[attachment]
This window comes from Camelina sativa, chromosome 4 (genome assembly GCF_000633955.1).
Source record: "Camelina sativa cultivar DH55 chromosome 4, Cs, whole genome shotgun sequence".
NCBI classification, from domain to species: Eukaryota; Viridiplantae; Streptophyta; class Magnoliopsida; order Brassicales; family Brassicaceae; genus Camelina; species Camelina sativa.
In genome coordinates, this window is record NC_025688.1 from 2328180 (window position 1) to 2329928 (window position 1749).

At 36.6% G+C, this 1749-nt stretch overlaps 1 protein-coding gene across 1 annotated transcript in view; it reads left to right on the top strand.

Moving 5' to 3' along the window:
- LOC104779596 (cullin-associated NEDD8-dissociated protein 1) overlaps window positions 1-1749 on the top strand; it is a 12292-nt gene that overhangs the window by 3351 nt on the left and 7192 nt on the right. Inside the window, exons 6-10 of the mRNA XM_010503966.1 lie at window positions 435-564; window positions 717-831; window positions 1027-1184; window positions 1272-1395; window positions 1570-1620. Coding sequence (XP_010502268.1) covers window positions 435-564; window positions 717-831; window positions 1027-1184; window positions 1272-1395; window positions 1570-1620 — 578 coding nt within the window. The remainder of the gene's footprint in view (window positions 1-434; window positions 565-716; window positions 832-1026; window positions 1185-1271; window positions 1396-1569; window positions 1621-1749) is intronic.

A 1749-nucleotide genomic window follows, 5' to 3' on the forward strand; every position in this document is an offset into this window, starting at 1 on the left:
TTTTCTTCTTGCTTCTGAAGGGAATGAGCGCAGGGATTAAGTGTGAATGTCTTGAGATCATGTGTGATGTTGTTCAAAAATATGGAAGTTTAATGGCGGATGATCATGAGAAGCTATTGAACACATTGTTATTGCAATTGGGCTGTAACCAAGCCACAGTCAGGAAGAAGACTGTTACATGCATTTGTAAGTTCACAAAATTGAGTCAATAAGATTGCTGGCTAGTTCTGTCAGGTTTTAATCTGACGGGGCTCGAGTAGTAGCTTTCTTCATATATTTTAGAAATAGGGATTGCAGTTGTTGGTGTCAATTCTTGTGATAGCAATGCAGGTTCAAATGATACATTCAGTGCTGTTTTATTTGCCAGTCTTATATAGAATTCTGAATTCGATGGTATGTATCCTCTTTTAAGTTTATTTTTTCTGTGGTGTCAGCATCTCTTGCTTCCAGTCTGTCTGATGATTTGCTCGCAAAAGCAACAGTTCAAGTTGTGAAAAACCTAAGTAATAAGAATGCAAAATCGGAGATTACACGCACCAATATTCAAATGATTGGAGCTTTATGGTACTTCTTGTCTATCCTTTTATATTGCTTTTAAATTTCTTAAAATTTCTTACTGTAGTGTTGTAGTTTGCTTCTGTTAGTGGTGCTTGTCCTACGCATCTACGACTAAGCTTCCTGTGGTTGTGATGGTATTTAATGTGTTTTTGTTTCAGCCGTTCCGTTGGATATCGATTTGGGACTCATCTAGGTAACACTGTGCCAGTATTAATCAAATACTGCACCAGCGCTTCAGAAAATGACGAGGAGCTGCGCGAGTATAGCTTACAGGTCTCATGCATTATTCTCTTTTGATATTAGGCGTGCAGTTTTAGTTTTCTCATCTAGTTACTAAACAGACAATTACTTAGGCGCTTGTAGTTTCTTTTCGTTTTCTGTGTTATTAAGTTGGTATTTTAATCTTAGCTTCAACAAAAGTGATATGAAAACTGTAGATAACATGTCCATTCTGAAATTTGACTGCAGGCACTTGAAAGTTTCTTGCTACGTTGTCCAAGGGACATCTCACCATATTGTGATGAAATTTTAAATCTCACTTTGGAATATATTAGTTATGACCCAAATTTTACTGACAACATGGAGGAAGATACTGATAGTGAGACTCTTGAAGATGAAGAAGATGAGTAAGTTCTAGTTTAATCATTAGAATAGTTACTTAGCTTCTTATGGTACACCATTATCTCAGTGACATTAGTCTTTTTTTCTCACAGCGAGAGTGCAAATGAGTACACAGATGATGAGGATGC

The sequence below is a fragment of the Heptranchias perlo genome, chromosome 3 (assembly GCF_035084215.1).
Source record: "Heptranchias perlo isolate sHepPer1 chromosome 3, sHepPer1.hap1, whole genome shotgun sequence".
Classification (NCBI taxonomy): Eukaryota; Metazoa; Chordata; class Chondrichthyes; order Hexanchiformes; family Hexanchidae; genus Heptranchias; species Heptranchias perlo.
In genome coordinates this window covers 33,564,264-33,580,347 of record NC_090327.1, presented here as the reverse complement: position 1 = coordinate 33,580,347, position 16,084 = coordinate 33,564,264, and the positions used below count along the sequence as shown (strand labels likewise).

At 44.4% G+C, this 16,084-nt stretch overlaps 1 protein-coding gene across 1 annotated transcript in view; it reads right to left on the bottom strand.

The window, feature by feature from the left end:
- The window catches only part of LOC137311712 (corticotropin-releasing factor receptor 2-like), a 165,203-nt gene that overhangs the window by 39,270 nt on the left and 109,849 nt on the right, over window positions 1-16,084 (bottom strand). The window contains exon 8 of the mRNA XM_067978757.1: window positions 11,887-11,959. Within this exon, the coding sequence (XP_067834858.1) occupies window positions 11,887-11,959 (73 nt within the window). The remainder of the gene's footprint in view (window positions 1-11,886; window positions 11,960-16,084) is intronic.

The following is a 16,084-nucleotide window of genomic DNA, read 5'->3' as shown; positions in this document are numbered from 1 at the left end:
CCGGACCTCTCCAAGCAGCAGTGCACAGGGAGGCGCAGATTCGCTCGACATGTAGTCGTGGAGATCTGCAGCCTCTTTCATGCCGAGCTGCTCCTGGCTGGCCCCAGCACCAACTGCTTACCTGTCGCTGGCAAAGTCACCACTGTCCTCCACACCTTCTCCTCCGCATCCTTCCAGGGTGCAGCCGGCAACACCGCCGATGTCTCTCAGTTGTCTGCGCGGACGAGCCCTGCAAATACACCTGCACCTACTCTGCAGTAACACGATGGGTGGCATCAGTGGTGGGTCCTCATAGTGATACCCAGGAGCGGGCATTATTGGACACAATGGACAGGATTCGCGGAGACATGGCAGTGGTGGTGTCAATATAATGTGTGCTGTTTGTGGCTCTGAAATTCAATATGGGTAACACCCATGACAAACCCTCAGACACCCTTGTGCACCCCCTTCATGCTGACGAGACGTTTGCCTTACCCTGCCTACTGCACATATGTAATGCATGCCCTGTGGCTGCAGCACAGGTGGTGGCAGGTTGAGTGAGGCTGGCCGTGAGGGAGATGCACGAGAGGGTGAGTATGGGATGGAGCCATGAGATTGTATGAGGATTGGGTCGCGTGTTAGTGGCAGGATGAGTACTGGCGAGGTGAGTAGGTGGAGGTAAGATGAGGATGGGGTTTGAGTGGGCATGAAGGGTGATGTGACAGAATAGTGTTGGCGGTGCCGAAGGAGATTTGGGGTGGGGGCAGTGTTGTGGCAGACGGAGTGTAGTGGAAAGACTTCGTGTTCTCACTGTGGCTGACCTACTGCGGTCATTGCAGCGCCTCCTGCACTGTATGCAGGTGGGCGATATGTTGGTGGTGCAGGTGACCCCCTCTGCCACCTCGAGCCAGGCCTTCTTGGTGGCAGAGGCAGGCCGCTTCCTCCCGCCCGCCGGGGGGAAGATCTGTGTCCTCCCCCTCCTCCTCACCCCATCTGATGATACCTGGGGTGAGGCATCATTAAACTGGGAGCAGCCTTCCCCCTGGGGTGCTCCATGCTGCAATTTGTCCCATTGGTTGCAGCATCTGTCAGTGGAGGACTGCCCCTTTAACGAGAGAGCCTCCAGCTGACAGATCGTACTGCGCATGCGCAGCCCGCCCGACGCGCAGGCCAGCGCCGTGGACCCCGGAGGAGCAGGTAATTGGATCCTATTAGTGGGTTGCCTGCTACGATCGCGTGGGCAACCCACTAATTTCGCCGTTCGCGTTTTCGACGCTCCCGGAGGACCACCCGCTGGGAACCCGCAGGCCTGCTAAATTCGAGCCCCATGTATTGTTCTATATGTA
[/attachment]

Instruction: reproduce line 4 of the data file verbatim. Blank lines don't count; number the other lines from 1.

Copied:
In genome coordinates, this window is record NC_025688.1 from 2328180 (window position 1) to 2329928 (window position 1749).